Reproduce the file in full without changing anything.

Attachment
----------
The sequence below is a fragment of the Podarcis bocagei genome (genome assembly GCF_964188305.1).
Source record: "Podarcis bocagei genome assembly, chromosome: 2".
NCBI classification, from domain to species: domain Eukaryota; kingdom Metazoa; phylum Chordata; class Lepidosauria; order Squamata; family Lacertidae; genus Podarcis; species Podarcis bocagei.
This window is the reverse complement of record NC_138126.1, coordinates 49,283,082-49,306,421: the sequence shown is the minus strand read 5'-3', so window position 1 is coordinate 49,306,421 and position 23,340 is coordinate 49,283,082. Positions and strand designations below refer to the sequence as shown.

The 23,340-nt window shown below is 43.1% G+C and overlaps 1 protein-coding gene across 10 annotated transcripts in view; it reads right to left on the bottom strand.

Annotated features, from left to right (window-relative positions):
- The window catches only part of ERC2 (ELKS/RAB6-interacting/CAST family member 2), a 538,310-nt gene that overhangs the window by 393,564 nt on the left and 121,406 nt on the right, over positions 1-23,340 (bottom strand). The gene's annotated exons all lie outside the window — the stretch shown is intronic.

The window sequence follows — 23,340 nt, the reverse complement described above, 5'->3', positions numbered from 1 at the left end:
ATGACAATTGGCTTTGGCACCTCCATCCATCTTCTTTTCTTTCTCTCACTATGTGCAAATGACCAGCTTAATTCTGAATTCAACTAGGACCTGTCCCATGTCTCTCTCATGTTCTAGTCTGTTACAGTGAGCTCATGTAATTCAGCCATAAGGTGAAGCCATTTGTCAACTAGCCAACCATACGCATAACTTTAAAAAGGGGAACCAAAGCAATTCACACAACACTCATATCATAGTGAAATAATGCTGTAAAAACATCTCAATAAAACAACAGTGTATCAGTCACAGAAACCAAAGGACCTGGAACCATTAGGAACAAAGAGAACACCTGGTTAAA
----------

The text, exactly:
The sequence below is a fragment of the Podarcis bocagei genome (genome assembly GCF_964188305.1).
Source record: "Podarcis bocagei genome assembly, chromosome: 2".
NCBI classification, from domain to species: domain Eukaryota; kingdom Metazoa; phylum Chordata; class Lepidosauria; order Squamata; family Lacertidae; genus Podarcis; species Podarcis bocagei.
This window is the reverse complement of record NC_138126.1, coordinates 49,283,082-49,306,421: the sequence shown is the minus strand read 5'-3', so window position 1 is coordinate 49,306,421 and position 23,340 is coordinate 49,283,082. Positions and strand designations below refer to the sequence as shown.

The 23,340-nt window shown below is 43.1% G+C and overlaps 1 protein-coding gene across 10 annotated transcripts in view; it reads right to left on the bottom strand.

Annotated features, from left to right (window-relative positions):
- The window catches only part of ERC2 (ELKS/RAB6-interacting/CAST family member 2), a 538,310-nt gene that overhangs the window by 393,564 nt on the left and 121,406 nt on the right, over positions 1-23,340 (bottom strand). The gene's annotated exons all lie outside the window — the stretch shown is intronic.

The window sequence follows — 23,340 nt, the reverse complement described above, 5'->3', positions numbered from 1 at the left end:
ATGACAATTGGCTTTGGCACCTCCATCCATCTTCTTTTCTTTCTCTCACTATGTGCAAATGACCAGCTTAATTCTGAATTCAACTAGGACCTGTCCCATGTCTCTCTCATGTTCTAGTCTGTTACAGTGAGCTCATGTAATTCAGCCATAAGGTGAAGCCATTTGTCAACTAGCCAACCATACGCATAACTTTAAAAAGGGGAACCAAAGCAATTCACACAACACTCATATCATAGTGAAATAATGCTGTAAAAACATCTCAATAAAACAACAGTGTATCAGTCACAGAAACCAAAGGACCTGGAACCATTAGGAACAAAGAGAACACCTGGTTAAA